When you begin to feel like you are a tough guy, a warrior, a master of the martial arts or that you have lived a tough life, just take a moment and get some perspective with the following:
I've stopped knives that were coming to disembowel me
I've clawed for my gun while bullets ripped past me
I've dodged as someone tried to put an ax in my skull
I've fought screaming steel and left rubber on the road to avoid death
I've clawed broken glass out of my body after their opening attack failed
I've spit blood and body parts and broke strangle holds before gouging eyes
I've charged into fires, fought through blizzards and run from tornados
I've survived being hunted by gangs, killers and contract killers
The streets were my home, I hunted in the night and was hunted in turn
Please don't brag to me that you're a survivor because someone hit you. And don't tell me how 'tough' you are because of your training. As much as I've been through I know people who have survived much, much worse. - Marc MacYoung
WARNING, CAVEAT AND NOTE
The postings on this blog are my interpretation of readings, studies and experiences therefore errors and omissions are mine and mine alone. The content surrounding the extracts of books, see bibliography on this blog site, are also mine and mine alone therefore errors and omissions are also mine and mine alone and therefore why I highly recommended one read, study, research and fact find the material for clarity. My effort here is self-clarity toward a fuller understanding of the subject matter. See the bibliography for information on the books. Please make note that this article/post is my personal analysis of the subject and the information used was chosen or picked by me. It is not an analysis piece because it lacks complete and comprehensive research, it was not adequately and completely investigated and it is not balanced, i.e., it is my personal view without the views of others including subject experts, etc. Look at this as “Infotainment rather then expert research.” This is an opinion/editorial article/post meant to persuade the reader to think, decide and accept or reject my premise. It is an attempt to cause change or reinforce attitudes, beliefs and values as they apply to martial arts and/or self-defense. It is merely a commentary on the subject in the particular article presented.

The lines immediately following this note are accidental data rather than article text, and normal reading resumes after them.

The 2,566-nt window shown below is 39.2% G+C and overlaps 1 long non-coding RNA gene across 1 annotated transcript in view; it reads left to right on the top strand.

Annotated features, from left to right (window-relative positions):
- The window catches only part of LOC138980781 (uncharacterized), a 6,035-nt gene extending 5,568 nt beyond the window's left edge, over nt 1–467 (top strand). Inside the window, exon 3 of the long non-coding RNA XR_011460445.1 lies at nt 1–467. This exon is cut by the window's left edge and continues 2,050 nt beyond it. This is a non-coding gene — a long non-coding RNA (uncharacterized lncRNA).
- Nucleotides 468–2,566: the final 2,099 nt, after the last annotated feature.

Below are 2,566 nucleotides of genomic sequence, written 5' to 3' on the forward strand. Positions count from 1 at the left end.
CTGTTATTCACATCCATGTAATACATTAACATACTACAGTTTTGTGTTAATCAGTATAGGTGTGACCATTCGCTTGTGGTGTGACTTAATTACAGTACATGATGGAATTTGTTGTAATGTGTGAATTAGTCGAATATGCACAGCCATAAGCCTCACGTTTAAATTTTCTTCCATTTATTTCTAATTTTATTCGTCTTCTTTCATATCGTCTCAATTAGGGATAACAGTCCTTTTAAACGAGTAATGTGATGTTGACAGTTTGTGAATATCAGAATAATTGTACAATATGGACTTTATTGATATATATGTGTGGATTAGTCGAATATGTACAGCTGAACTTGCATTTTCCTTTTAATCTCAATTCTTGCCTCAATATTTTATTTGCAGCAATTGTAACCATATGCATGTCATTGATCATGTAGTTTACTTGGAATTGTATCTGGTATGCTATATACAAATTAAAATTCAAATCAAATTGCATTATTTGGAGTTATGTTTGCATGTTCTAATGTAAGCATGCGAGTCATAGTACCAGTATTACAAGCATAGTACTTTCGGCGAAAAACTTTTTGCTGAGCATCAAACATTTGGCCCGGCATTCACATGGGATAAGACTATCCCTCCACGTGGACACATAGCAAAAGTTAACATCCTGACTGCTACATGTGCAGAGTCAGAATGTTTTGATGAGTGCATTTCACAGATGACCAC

Note: I will endevor to provide a bibliography and italicize any direct quotes from the materials I use for this blog. If there are mistakes, errors, and/or omissions, I take full responsibility for them as they are mine and mine alone. If you find any mistakes, errors, and/or omissions please comment and let me know along with the correct information and/or sources.
“What you are reading right now is a blog. It’s written and posted by me, because I want to. I get no financial remuneration for writing it. I don’t have to meet anyone’s criteria in order to post it. Not only I don’t have an employer or publisher, but I’m not even constrained by having to please an audience. If people won’t like it, they won’t read it, but I won’t lose anything by it. Provided I don’t break any laws (libel, incitement to violence, etc.), I can post whatever I want. This means that I can write openly and honestly, however controversial my opinions may be. It also means that I could write total bullshit; there is no quality control. I could be biased. I could be insane. I could be trolling. … not all sources are equivalent, and all sources have their pros and cons. These needs to be taken into account when evaluating information, and all information should be evaluated.” - God’s Bastard, Sourcing Sources